What a name — Exquisite Corpse — and just that name alone got my students thinking and writing yesterday. The Exquisite Corpse is an activity in which one person starts a piece of writing (or artwork), and passes it (the corpse) along to the next person, who adds to it and then passes it along. The end result is a fascinating hodgepodge of creative energy and often bizarre offshoots from the original idea.
Yesterday, we talked about this concept and then read aloud together the first ebook installment of an Exquisite Corpse story that has been started by author Jon Scieszka, the National Ambassador for Young People’s Literature and famous for his Stinky Cheeseman stories (ask any kid, they’ll tell you), and which will be added to every two weeks by famous authors — such as Katherine Paterson, Natalie Babbit, Steven Kellogg and more — over the next year (yep — a year long novel writing project published online in a flash format).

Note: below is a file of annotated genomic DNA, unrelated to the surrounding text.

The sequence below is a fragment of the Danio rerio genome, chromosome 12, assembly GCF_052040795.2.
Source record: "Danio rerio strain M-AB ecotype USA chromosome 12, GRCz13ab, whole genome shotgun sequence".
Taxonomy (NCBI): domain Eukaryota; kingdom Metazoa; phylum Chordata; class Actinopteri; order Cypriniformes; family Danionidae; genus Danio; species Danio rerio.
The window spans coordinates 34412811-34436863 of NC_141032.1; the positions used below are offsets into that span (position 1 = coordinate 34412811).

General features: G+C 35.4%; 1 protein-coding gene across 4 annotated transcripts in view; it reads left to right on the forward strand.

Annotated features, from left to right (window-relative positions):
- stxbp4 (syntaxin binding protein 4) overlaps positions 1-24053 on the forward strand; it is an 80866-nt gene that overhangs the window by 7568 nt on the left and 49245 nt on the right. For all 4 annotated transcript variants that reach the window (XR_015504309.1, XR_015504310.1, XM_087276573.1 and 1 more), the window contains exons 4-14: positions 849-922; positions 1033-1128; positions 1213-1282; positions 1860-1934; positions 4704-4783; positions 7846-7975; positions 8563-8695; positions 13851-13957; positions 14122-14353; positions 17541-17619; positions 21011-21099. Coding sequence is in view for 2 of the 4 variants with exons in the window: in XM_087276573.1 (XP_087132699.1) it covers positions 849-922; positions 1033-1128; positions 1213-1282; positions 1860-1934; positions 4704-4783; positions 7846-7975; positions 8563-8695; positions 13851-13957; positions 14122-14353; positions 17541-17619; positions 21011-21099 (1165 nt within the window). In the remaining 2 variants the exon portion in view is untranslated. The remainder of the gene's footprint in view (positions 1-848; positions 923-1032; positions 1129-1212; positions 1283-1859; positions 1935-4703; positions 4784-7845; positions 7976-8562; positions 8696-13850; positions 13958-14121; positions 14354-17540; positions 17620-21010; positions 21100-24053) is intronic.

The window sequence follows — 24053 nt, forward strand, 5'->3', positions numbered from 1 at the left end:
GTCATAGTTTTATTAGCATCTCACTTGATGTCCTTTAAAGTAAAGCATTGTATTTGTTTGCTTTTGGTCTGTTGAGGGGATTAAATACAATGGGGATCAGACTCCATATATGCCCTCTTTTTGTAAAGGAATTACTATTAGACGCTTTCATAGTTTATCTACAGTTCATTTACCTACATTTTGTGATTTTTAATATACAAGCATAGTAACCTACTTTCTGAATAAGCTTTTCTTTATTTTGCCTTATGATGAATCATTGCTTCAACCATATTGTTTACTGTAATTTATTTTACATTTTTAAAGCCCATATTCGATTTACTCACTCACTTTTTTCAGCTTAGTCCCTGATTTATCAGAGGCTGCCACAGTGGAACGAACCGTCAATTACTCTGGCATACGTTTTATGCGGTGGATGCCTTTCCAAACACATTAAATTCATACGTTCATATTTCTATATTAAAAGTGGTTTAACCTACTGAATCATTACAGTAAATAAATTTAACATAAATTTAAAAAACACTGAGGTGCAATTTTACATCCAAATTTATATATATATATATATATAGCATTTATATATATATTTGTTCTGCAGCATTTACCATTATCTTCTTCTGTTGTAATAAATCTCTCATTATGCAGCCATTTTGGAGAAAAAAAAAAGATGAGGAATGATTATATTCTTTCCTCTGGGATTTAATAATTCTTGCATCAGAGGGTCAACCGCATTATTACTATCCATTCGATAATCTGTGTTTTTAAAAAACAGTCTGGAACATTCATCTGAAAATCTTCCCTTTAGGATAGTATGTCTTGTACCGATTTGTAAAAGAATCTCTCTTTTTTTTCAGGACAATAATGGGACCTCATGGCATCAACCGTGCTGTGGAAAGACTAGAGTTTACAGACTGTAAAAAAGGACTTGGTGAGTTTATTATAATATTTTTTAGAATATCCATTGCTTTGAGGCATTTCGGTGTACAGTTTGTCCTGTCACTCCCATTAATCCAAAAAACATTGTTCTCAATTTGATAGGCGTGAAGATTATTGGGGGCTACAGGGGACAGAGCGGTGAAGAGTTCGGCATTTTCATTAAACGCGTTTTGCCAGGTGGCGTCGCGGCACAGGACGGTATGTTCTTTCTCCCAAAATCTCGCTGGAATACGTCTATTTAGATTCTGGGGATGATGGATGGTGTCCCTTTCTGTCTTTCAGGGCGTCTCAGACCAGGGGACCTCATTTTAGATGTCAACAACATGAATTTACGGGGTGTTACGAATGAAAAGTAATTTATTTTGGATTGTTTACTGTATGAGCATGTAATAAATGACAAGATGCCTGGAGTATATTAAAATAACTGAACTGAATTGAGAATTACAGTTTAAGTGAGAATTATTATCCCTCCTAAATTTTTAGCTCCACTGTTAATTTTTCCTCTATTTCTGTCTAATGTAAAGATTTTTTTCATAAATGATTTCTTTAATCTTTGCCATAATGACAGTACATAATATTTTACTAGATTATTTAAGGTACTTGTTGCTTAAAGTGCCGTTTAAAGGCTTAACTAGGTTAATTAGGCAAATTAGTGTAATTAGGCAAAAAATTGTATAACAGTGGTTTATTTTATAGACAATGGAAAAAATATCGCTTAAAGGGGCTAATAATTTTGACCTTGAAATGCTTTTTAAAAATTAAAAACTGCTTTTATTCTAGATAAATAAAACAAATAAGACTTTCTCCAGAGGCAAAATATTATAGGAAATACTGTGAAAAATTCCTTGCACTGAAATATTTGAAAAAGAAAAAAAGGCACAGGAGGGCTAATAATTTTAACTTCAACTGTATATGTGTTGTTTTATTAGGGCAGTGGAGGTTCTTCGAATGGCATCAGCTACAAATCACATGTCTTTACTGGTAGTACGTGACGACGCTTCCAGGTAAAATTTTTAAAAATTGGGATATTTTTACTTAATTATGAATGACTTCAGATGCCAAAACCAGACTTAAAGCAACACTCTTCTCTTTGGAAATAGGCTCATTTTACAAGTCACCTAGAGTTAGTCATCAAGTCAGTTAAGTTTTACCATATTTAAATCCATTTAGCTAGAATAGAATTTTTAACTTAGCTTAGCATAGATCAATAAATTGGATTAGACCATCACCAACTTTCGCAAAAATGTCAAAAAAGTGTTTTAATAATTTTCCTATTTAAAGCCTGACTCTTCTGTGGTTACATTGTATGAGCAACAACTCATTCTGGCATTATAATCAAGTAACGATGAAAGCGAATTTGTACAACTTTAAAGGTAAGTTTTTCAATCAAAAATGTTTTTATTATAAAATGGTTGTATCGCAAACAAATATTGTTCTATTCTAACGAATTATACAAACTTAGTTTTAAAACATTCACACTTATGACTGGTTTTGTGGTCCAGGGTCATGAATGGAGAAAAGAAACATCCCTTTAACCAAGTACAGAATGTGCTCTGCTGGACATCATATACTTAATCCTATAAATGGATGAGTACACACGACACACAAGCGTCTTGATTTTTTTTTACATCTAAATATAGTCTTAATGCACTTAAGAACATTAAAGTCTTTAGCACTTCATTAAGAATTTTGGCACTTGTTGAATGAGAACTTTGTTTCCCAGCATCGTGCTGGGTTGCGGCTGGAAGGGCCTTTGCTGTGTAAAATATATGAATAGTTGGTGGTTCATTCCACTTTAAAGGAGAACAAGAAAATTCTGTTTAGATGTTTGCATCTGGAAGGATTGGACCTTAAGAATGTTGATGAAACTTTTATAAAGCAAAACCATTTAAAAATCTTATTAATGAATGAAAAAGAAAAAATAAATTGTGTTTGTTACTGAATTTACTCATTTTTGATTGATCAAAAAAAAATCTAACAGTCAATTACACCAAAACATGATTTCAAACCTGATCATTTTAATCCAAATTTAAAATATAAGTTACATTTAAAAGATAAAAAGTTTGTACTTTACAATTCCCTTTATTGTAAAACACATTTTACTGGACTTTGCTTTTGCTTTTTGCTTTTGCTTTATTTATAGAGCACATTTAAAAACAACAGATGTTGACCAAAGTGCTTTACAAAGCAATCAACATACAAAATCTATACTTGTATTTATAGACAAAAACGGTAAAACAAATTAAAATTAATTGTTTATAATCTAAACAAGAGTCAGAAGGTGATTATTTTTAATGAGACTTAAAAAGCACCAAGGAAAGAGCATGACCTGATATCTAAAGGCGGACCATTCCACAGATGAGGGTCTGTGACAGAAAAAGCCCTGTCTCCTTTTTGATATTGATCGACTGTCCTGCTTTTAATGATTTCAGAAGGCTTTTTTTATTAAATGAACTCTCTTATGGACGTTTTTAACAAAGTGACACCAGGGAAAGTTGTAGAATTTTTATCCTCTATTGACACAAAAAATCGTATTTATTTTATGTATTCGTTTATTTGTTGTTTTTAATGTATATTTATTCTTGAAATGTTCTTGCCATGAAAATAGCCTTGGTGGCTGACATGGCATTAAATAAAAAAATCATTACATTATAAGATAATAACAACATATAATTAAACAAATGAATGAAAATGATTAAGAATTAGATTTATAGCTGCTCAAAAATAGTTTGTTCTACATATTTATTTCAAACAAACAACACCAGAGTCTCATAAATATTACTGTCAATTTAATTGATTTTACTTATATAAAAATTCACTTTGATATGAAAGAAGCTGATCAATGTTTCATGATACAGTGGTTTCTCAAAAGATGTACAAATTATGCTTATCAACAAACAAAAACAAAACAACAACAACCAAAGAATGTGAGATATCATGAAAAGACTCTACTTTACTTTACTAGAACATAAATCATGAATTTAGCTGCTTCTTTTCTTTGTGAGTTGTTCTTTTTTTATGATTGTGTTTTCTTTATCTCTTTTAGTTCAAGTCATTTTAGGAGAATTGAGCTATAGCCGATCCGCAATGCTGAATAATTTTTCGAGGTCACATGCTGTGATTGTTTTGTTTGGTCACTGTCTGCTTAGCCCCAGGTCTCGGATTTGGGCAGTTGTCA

My students were fascinated by the myriad of clues (a wonderful lesson in foreshadowing, by the way) left by Scieszka in the first chapter as twin siblings Joe and Nancy (not their real names, they will soon find out) are on a train (with dynamite on the bridge ahead) trying to rescue their parents by solving clues. Oh and along the way, they will meet such things as a monkey dressed as a pirate, mad scientists, two meatballs, a roller-skating baby and Star Wars lunchbox, plus much more mayhem. How in the world the story will unfold will be interesting to watch.
We used Scieszka’s first chapter for our own short story writing in class yesterday, continuing the adventure along. There are many twists and turns (one story featured talking meatballs, another had aliens from another time dimension) and my hope that when we read the next chapter next week, we can discuss why the author (Katherine Paterson) did what she will do with her writing.
Peace (in the unfolding mysteries),